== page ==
Between the new Tax Law, court cases impacting sales tax and nexus in general and a virtual tidal wave of new technology for tax and accounting work, it’s hard not feel a bit intimidated by it all.
But fear isn’t the answer, getting educated on what it all could mean for your clients and your business is the better way to go. It’s what we try to do here at AccountingWEB, by giving a voice to other tax and accounting professionals as well as influencers in this field. Also, having attended the Avalara Crush 2018 event, I feel a bit more educated myself and I’m happy to share what I learned.
First off, if you don’t know who they are Avalara has grown to become one of the premier sales tax and compliance tools out there and no they didn’t pay me to say that. Facts are what they are and this is a world they’ve lived and breathed for the better part of 14 years, so when I chose to attend their user event I knew I’d be around businesses that use them, as well as tax professionals that do too.
But it wasn’t just about them and their product, the world we’re in now with legislative and technological changes seemingly almost daily, it’s kind of made tax and compliance a bit, dare I say...sexy?
Taking a look at the legislative side of the coin, if you’ve been paying attention there’s a Supreme Court case currently being heard that could have a large impact on sales tax nexus, something that affects retailers and even buyers across the country. Specifically, the case of Wayfair v. South Dakota currently has a 50-50 chance of going the state’s way. If it does, it may add more confusion than we have today, according to foremost sales tax expert Scott Peterson, who happens to be Vice President of U.S. Tax Policy and Government Relations for Avalara.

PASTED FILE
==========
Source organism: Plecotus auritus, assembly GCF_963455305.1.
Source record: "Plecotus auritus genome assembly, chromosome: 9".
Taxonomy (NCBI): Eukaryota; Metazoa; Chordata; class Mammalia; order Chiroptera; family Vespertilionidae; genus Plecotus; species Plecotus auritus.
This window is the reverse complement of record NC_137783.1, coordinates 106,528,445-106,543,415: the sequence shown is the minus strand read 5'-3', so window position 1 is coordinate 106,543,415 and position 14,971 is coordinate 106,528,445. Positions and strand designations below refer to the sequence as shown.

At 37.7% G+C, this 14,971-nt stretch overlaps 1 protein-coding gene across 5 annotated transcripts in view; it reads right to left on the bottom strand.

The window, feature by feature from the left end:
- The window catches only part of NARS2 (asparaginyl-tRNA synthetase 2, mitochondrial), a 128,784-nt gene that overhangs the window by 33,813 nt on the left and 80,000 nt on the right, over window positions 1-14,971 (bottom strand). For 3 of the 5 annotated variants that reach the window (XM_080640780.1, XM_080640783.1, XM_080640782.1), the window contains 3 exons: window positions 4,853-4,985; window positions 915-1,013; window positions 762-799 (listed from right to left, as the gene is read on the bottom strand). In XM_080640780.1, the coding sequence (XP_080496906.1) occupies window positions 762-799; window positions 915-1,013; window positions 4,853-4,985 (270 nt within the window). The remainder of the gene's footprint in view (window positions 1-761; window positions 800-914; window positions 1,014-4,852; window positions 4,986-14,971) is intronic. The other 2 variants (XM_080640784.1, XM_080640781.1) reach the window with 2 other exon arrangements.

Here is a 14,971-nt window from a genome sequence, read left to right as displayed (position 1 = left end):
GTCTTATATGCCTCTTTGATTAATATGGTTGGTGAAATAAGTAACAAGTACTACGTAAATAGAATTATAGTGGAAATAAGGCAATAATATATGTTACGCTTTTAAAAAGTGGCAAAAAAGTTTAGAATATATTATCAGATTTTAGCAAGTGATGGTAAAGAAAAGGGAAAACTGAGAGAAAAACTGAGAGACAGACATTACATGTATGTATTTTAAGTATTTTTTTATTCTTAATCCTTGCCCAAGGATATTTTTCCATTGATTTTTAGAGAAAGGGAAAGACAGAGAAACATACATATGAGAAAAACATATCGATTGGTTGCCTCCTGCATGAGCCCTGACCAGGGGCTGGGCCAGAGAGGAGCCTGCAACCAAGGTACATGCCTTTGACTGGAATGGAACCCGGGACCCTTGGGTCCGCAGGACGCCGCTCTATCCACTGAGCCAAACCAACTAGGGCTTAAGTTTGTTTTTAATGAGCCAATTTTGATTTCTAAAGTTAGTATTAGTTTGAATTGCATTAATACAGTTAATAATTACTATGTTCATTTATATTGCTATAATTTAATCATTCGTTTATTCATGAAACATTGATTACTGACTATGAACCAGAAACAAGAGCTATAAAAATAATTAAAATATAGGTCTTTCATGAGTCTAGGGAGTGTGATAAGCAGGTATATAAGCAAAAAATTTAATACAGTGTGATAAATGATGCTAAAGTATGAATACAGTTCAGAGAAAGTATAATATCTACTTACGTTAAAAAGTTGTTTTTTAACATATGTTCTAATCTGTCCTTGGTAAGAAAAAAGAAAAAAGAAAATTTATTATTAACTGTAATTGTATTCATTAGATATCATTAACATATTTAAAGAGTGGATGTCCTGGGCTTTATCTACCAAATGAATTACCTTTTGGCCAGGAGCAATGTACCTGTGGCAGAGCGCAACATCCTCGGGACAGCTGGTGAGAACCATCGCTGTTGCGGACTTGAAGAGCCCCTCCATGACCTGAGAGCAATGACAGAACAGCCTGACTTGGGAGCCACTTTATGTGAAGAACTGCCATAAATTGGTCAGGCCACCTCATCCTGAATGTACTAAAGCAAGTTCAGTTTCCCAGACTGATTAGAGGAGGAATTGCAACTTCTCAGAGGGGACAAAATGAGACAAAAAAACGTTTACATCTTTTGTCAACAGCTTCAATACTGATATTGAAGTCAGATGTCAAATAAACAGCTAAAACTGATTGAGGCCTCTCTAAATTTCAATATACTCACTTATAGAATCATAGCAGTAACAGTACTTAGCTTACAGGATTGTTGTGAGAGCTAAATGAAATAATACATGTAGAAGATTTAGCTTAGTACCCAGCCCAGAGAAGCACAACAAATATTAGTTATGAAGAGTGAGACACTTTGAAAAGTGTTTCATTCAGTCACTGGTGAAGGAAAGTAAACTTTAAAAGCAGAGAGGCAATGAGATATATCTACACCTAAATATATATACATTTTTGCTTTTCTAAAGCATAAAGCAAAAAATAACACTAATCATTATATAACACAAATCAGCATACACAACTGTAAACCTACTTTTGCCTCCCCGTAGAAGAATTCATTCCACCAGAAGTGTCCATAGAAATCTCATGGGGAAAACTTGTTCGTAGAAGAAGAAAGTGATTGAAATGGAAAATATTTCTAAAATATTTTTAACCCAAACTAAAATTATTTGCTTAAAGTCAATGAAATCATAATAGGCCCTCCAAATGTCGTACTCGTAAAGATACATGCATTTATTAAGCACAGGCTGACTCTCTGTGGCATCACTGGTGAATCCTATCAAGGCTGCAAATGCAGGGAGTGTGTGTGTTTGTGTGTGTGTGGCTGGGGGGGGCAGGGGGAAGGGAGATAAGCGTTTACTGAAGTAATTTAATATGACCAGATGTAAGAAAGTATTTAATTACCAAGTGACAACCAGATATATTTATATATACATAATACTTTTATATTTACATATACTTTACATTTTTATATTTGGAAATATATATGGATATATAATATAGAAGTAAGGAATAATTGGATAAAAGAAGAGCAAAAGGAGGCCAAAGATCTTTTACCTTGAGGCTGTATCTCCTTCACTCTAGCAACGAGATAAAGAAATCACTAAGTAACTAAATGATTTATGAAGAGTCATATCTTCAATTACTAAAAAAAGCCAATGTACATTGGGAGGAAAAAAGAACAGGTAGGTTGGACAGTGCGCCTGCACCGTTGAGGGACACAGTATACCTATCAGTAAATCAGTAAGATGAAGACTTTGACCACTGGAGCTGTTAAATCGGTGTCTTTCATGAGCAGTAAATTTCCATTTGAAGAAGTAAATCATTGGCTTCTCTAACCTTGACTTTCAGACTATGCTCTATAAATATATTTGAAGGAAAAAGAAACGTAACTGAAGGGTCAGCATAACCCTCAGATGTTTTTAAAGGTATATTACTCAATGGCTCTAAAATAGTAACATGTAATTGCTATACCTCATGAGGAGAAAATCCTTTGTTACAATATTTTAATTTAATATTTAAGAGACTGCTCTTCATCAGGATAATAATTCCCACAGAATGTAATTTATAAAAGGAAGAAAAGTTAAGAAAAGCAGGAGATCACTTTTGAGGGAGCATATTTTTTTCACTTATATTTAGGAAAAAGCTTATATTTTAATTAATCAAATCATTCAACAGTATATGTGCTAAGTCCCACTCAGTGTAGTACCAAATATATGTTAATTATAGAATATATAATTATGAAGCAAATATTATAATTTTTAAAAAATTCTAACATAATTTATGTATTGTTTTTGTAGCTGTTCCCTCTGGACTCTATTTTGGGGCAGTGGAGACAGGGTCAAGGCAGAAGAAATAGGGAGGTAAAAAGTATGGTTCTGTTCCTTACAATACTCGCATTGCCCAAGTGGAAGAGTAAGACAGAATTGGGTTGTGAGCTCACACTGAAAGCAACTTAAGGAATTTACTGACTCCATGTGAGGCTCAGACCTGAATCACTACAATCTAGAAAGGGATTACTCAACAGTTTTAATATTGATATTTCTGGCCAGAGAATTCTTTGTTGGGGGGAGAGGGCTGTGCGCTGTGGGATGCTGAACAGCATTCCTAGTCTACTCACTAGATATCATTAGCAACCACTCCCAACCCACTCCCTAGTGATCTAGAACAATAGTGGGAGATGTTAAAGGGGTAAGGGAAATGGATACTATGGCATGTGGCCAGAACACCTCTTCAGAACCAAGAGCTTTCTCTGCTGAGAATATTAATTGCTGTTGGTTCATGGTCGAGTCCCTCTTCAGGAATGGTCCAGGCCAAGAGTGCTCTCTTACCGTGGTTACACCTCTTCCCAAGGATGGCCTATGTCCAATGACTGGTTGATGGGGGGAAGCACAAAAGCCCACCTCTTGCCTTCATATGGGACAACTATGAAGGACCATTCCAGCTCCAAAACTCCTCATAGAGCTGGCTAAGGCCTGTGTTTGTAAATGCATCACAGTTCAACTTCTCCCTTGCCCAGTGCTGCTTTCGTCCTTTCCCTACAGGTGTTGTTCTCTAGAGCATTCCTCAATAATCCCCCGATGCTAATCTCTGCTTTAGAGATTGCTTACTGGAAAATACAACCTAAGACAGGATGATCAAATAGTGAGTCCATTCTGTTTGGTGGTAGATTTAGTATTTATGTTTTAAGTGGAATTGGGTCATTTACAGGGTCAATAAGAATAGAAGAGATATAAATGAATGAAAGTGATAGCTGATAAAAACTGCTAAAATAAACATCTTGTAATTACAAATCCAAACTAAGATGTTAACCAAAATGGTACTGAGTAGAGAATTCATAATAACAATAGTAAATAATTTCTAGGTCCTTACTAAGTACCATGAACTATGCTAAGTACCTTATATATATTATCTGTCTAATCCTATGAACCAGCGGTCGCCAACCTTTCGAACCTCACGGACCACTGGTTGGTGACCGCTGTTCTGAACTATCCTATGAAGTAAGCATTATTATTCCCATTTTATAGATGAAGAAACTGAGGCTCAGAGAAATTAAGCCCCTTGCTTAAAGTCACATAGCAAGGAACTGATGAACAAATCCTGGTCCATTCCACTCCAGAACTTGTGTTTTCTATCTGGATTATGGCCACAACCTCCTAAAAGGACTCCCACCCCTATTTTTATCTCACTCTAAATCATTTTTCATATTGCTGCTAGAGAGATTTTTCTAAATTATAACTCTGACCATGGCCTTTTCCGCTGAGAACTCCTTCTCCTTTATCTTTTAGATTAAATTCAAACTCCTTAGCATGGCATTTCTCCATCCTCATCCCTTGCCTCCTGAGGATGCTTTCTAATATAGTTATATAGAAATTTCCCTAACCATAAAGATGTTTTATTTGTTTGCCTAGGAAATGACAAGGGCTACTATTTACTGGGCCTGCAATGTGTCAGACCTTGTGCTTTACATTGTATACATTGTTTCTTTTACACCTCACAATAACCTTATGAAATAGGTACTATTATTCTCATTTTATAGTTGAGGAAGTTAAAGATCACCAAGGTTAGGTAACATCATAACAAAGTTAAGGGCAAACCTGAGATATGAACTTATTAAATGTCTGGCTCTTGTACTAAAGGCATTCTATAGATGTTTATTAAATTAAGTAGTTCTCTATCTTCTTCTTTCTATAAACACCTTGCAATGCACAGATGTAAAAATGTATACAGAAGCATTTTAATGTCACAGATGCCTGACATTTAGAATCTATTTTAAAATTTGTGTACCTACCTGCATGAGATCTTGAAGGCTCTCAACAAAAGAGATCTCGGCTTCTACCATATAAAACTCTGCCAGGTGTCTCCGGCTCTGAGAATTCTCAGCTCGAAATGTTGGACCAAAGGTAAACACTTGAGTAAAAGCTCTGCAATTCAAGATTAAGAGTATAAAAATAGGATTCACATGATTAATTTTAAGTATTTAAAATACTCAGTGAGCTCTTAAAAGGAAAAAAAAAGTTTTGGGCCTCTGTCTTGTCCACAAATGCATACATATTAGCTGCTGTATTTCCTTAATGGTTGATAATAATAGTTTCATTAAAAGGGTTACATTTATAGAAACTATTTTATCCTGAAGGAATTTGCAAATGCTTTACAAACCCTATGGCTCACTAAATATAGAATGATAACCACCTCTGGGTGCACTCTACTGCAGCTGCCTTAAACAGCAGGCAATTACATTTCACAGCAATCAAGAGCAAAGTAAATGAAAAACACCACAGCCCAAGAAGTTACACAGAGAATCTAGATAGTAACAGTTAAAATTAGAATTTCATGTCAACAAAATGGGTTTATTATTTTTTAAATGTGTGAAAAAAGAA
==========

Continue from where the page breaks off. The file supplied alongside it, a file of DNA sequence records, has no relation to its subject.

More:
“Accounting and tax professionals also have a right to be worried. If South Dakota wins, a CPA or accounting service provider exceeds $100K in revenue then South Dakota has the right for that CPA to collect sales tax.”
Peterson also noted that in Colorado retailers have to tell shoppers that live in that state that the retailer does not charge sales tax and they may owe the money. After the end of the year the seller has to send a report on what buyers bought and that they may owe the tax.
Peterson had much more to say on impact of the South Dakota case in a recent article.
Then there’s the issue of tax on software as a service (or SaaS as we know it). Right now only four states have legislatively said they want to tax SaaS companies, historically it's not been good for any high-tech business clients for the state to collect tax on you, according to Stephen Kranz, a tax attorney who, along with his wife Carolynn have become authorities on digital tax issues. That said, he noted that right now 24 states have laws related to tangible personal property when it comes to tax and computer services.
“The critical issue when it comes to digital tax is what exactly are you buying and what are you selling,” said Carolynn Kranz. She also referred to the state of Pennsylvania which says if something is available in printed form as well as digitally it is then taxable. It used to be that only tangible items were taxable and not services, that has changed.
These are just a few of the things to be aware of in the world of tax, rest assured it will get more interesting and with the rise of automation tools in this space it could very well make yours and your client’s lives a bit easier.